Guest Columns

Changes to Medicare telehealth coverage may benefit LTC

Share this content:
Emily Wein
Emily Wein

While arguably late to the telehealth game, long term care and post-acute care providers are now key players in telehealth as its benefits become more and more apparent for their patients and business models. Recent changes in federal law may provide some additional support and momentum for the continued and increased use of telehealth within this industry.

The use of telehealth in the post-acute and long term care setting has steadily grown in recent years. With increased emphasis on the triple aim of healthcare providers to increase quality of care, improve patient satisfaction and reduce costs, telehealth is repeatedly recognized as a service delivery model that can help achieve this "hat trick."

One goal in the PAC and LTC setting is to reduce avoidable resident or patient transfers/admissions to emergency departments and acute care settings. Even when necessary, transfers of the often fragile and compromised patients in this setting can come at a cost when patients are exposed to additional infections or illnesses at the receiving facility. Such movement is, more often than not, highly disruptive and unsettling for patients as well as their caregivers and families. The additional and higher cost of the care in an acute care setting further exacerbates the situation.

Early physician or other practitioner (e.g., nurse practitioners) intervention is recognized as a key mitigating factor to avoidable transfers and admissions. However, nursing facilities do not have medical staffs with physicians readily available, nor are physicians present for patients residing in their homes under the care of providers such as a home health agency. Further, many nursing facilities and PAC providers are located in rural areas. For their patients, the time it takes for a physician to come in or return a nurse's phone call can exceed a nurse's comfort level, leading to the decision to transfer to a hospital or emergency department.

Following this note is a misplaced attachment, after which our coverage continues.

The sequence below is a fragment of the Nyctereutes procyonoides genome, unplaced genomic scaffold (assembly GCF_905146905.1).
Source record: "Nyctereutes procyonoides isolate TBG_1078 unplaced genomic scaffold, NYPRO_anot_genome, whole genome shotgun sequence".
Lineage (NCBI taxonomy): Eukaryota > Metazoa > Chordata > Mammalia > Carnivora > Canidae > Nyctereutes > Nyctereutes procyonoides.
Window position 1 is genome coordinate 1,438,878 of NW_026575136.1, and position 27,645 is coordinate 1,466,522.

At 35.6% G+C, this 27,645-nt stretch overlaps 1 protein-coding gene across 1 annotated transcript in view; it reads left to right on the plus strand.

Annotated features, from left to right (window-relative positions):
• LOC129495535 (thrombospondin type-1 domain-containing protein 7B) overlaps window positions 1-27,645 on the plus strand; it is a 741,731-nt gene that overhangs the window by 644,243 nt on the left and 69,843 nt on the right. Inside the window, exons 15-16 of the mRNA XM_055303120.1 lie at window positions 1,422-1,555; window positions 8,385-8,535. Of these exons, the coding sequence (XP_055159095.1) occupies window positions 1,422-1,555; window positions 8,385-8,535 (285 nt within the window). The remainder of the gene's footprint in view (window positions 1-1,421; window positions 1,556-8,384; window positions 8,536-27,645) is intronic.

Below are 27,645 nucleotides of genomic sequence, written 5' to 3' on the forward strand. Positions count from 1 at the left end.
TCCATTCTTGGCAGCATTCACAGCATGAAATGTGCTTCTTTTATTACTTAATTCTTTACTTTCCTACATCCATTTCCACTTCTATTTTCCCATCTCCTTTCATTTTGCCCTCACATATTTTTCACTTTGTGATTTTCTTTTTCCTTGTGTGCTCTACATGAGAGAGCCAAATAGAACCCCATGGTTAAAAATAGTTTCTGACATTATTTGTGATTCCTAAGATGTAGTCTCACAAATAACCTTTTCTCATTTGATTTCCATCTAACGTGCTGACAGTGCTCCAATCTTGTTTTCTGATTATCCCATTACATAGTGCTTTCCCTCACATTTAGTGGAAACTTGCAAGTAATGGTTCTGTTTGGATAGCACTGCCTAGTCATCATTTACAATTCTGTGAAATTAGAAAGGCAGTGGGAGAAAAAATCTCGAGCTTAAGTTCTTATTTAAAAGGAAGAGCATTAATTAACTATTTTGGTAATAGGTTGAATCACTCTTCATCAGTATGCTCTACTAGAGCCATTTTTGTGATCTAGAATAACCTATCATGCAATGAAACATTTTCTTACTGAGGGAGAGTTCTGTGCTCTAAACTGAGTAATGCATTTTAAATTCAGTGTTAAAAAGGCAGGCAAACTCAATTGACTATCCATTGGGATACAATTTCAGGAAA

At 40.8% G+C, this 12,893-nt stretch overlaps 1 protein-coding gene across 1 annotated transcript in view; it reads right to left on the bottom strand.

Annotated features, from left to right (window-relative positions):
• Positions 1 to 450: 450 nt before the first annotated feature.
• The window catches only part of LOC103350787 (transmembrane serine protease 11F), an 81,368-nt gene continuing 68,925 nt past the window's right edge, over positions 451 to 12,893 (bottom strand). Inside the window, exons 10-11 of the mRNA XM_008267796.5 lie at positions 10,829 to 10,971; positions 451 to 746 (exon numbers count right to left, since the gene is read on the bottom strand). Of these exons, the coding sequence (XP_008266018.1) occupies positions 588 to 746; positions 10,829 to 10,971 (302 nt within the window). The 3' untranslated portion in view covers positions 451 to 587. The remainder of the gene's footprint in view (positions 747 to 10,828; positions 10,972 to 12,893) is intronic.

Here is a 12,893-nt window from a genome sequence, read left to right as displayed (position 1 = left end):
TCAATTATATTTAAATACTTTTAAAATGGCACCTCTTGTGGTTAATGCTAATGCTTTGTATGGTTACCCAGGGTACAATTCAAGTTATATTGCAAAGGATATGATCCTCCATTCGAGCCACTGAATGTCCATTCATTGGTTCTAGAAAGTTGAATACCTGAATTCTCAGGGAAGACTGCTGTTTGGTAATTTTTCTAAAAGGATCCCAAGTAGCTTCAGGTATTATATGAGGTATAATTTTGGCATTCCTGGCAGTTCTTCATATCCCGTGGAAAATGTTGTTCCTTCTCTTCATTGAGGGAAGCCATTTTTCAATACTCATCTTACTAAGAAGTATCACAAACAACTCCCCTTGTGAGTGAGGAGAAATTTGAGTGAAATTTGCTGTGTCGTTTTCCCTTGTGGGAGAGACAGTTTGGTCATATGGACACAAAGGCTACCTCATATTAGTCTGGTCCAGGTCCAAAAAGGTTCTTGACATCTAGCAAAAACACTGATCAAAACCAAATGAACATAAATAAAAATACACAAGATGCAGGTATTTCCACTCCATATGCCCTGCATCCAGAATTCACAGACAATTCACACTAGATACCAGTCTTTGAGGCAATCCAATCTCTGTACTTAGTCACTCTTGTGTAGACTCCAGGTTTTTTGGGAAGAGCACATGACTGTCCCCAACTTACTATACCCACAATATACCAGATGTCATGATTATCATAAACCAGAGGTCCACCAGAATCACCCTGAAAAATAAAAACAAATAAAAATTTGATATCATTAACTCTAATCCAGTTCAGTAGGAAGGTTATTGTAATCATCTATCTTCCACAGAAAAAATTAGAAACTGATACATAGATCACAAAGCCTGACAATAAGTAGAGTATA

Telehealth resolves these concerns by facilitating more rapid responses from physicians and providers. PAC and LTC providers engaging telehealth providers can require their physicians and practitioners to be available around the clock for consultation. Such consultations can either validate the decision to transfer/admit or provide a clinical alternative that can be addressed while keeping the patient in place.

Telehealth can also provide benefits in the non-facility PAC setting such as for home health agency patients or patients residing at home while receiving care for a chronic condition such as COPD and diabetes. These types of patients, who live at home with sometimes very complicated health conditions, may include some degree of self-monitoring. But patients can be skittish. In those cases, a patient may decide to be "safe rather than sorry" and drive to an emergency department.